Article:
Did you ever hope that the Darth Vader character would be reworked? A timeless and unforgettable villain, Vader has always been the kind of adversary who draws booing from the audience, but no genuine fear. (Even the prequel trilogy would have us believe that Anakin turned Sith and massacred his friends for … the love of Natalie Portman? Now if it had been Megan Fox, we might have understood.)
And granted, for a time it seemed that Bane wasn’t it. DC Comics first introduced the character in 1993, presenting him as a steroid-fueled Caribbean bookworm who was unreasonably — and only by chance — set on destroying Batman and Gotham. Bane’s disastrous interpretation in Batman & Robin barely needs mentioning. So the character seemed relegated to animation, on-screen and in print. But when Tom Hardy’s amplified voice and mechanical breathing first drop anchor in The Dark Knight Rises, we get it. This is the live-action Bane we’ve been waiting for, and the introduction of a Darth Vader we can fear. Hardy’s enunciation is chilling and exact, often registering disbelief of such bleating lambs, and of the vain nobility of those who resist him. The actor achieves as much with his eyes as lesser performers do with uncovered faces.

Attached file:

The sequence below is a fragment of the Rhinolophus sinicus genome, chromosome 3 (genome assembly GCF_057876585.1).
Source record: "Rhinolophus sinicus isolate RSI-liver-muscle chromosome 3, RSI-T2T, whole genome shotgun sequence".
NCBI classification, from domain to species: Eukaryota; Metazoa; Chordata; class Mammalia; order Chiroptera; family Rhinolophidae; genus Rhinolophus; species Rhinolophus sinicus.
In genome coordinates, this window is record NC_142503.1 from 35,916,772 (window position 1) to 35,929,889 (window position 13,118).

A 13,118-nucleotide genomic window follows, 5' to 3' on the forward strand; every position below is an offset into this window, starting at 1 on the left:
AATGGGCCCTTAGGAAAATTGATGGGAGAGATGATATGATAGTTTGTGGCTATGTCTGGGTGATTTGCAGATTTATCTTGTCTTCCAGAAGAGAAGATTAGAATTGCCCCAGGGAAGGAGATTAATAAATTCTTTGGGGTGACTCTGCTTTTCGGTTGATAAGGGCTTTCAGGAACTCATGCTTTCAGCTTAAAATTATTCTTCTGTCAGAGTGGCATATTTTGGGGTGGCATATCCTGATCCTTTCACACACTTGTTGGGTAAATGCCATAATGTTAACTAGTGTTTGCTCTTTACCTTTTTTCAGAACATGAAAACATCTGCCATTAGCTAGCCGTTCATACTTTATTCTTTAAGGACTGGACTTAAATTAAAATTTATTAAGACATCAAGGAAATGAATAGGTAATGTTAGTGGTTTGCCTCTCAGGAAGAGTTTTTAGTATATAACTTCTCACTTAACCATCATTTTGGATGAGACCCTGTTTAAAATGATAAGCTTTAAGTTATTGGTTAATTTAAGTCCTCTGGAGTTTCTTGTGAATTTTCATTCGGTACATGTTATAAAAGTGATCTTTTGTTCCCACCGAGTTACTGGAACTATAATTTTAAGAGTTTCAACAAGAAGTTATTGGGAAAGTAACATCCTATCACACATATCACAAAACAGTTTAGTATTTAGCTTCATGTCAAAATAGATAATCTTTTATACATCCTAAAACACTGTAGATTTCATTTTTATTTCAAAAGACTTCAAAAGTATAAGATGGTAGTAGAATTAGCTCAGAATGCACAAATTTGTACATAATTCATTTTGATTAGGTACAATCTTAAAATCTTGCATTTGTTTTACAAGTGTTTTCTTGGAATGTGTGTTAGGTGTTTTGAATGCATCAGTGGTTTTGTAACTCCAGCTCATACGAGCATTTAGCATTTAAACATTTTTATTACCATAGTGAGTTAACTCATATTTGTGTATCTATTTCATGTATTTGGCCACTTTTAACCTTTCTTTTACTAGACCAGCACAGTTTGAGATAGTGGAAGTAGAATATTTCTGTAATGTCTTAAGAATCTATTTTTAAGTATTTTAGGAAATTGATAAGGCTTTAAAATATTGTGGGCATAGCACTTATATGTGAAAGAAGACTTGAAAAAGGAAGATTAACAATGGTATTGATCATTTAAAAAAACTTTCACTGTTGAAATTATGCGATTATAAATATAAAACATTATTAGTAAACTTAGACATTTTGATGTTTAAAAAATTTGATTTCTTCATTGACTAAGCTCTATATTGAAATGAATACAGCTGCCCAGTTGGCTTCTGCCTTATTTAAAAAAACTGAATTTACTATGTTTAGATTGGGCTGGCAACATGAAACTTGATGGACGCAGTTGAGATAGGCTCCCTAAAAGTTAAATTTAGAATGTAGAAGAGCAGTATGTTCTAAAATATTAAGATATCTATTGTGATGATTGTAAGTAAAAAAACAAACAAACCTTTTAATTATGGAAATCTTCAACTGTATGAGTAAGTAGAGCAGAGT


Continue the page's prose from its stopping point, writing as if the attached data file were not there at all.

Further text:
The film is about grip: the cat burglar who claims she brings an escort along everywhere, lest she touch the door handles on her own and leave fingerprints. The police force that maintains order through questionable law. The stock traders who hold the economic fate of so many in their capricious, almost disinterested hands. Batman’s precarious grasp on his Wayne identity, to say nothing of his balance. Bane’s grasp over Gotham, and the possibility of an ancient league’s control over Bane. Or vice versa. But by now we’ve said quite enough.
Allow us this much, though: the original score is gripping.
As to its composition, there’s only one name that would have ever come to mind. (Not to give it away, but it starts with an H- and ends with -ansZimmer.) The music is almost the perfect engine: efficient, tested, positioned right there in front, with low emissions. The official soundtrack is available for streaming on Empire Online. There’s also a slick-sounding phone app.